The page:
The odd couples are out in force at two of the city's finest cabaret spots. And the experiences are oddly different, to say the least. At Feinstein's, the urbane singer and sometime musicologist Michael Feinstein has teamed up with Broadway hottie Cheyenne Jackson for "The Power of Two," a show that recalls the glamour of old New York dinner clubs. But this is no nostalgia trip. These two men, both openly gay with other partners, have a crush on each other's talent and revel in the chance to let it show. And why not. When Feinstein sings, each note and lyric is finely nuanced. Jackson's turn at the mike brings exuberant charm. While preparing the show, Jackson suggested doing "The Power of Two" by the folk-rock duo, Indigo Girls — which isn't part of Feinstein's typical repertoire. It emerges the high point. It's this harmonious give-and-take that makes this show click as it showcases each performer in fresh ways. In the most moving number, Feinstein performs "The Time Has Come," a forgotten song from '60s by Marshall Barer and Mickey Leonard written after the Stonewall uprising. It interlocks nicely with Jackson's version of "If I Can Dream," written by Walter Earl Brown for Elvis Presley. Both songs speak to being proud of who you are. Feinstein and Jackson are backed by a six-man band. Other standout numbers include the snappy "Salt and Pepper," from a 1960 Sammy Davis Jr. comedy, and their take on "We Kiss in a Shadow." Fifteen blocks north at the Cafe Carlyle, "Debbie Reynolds: An Evening of Music and Comedy" is a bawdy act in a classy room that makes for an odd fit. The show is heavily beaded (her gown is Bob Mackie) and blue (her 77-year-old anatomy is often referenced) as she surveys her two failed marriages, again, and an up-and-down career. Yes, America's ex-sweetheart can still sing. Sort of. As she tears distractedly through songs from "Singing in the Rain," "The Singing Nun," "Tammy" and "Irene," the prevailing idea seems to be that if she sings Continue Reading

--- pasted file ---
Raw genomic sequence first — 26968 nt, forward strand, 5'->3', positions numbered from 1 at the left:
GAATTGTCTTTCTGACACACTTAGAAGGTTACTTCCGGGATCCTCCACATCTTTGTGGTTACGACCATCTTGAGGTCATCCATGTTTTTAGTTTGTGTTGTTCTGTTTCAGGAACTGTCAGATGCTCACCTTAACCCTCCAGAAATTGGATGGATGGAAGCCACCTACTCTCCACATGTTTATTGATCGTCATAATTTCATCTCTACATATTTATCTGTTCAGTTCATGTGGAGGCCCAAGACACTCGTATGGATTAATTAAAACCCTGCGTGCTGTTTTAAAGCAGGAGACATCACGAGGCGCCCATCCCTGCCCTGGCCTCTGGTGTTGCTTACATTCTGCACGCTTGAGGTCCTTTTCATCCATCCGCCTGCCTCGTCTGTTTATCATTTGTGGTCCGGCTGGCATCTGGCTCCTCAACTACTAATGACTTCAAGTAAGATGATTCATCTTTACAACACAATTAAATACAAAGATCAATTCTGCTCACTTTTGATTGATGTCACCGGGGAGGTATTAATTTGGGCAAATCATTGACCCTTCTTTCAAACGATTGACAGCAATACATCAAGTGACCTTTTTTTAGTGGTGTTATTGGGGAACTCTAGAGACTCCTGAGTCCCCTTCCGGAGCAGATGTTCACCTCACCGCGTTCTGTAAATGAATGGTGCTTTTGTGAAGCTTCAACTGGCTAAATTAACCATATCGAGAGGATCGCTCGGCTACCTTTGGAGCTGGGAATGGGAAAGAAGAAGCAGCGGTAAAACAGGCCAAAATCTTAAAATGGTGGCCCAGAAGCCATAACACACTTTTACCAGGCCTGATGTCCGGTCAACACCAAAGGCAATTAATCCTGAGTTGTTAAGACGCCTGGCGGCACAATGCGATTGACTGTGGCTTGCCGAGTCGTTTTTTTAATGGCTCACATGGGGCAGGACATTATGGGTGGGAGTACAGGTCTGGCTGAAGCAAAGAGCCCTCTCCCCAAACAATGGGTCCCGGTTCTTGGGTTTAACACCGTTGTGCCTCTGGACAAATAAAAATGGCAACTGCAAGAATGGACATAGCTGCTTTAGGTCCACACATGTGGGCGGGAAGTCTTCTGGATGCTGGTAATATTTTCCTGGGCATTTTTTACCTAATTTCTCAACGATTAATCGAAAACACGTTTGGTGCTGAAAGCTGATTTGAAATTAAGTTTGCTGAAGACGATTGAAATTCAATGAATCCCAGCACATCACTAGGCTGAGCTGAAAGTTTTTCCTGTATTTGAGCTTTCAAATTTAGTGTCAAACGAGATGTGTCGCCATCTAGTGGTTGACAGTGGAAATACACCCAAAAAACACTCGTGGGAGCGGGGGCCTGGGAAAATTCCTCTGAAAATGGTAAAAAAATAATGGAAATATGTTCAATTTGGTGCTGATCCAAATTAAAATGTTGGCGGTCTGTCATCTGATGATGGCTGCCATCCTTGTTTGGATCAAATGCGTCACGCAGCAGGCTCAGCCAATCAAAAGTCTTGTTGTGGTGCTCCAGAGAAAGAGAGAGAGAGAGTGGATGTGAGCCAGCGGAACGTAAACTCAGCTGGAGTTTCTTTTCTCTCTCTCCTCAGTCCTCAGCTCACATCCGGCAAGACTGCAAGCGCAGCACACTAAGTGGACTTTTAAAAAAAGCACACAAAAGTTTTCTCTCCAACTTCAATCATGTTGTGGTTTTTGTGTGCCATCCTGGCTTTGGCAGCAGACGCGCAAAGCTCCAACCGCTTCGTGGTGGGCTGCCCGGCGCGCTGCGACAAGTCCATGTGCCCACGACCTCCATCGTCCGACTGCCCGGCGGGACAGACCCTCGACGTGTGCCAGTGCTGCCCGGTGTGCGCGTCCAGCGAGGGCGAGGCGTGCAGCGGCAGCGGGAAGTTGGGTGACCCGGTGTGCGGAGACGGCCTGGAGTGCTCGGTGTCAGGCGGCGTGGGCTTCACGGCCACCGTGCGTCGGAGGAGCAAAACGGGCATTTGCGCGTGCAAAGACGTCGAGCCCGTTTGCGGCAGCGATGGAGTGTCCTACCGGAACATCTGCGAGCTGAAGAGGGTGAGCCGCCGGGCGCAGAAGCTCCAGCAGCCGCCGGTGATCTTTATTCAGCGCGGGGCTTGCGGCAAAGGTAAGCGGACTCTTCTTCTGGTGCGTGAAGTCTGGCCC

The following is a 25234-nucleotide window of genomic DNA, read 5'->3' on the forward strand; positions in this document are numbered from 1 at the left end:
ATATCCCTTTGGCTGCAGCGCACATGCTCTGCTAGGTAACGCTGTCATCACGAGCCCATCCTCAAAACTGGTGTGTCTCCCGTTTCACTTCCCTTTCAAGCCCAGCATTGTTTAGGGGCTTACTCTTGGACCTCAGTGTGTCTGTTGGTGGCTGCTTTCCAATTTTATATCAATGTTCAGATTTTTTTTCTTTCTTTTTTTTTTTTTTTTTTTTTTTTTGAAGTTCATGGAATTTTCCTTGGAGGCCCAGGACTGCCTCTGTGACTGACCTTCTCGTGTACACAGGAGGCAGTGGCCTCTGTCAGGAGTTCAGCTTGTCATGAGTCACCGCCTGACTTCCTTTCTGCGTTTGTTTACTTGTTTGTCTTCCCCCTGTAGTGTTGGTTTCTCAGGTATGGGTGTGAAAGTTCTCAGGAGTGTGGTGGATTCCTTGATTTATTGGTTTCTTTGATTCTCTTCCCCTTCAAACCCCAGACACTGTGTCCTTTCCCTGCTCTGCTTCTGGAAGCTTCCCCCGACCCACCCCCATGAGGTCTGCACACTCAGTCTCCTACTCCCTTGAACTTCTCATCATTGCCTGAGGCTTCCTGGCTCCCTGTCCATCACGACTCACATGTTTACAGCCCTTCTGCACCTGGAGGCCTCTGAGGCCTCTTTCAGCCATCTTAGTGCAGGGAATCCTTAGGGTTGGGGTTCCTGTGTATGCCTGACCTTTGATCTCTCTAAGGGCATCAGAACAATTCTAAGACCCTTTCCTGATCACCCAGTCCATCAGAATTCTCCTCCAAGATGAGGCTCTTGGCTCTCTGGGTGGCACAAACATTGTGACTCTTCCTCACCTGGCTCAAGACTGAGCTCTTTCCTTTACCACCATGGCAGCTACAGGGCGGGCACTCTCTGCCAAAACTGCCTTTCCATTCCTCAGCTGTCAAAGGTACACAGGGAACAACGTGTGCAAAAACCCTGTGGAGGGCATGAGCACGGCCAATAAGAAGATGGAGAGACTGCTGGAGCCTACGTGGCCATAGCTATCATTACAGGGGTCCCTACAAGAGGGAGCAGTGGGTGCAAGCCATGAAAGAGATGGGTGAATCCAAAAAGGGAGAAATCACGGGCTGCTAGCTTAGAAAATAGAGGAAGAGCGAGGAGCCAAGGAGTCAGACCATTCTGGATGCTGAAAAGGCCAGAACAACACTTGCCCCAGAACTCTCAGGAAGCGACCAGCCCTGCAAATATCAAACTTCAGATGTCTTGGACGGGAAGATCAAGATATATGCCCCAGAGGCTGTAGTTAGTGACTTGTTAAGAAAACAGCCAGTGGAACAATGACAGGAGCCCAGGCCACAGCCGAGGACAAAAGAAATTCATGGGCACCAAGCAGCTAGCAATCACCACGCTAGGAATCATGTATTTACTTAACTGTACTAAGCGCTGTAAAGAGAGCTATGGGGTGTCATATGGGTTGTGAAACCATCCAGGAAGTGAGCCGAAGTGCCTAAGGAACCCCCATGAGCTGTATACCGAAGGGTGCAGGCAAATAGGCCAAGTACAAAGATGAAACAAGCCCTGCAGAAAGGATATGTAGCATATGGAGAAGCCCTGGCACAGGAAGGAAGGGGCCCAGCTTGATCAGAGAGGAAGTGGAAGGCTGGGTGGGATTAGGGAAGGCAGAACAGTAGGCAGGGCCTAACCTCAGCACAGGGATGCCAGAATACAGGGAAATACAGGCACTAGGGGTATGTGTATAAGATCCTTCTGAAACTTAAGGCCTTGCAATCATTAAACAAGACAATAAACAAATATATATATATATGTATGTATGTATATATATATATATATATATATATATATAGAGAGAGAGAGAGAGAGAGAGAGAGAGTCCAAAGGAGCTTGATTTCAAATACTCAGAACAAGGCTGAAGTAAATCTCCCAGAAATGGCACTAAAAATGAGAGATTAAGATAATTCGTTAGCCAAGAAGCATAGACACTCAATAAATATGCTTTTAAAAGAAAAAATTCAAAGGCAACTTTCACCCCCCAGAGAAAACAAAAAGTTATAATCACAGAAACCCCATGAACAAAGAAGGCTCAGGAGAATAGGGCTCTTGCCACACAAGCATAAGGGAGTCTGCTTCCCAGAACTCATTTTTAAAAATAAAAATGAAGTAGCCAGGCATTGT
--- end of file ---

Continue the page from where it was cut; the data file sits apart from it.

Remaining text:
The odd couple: Giuliani campaigns for McCain in N.J.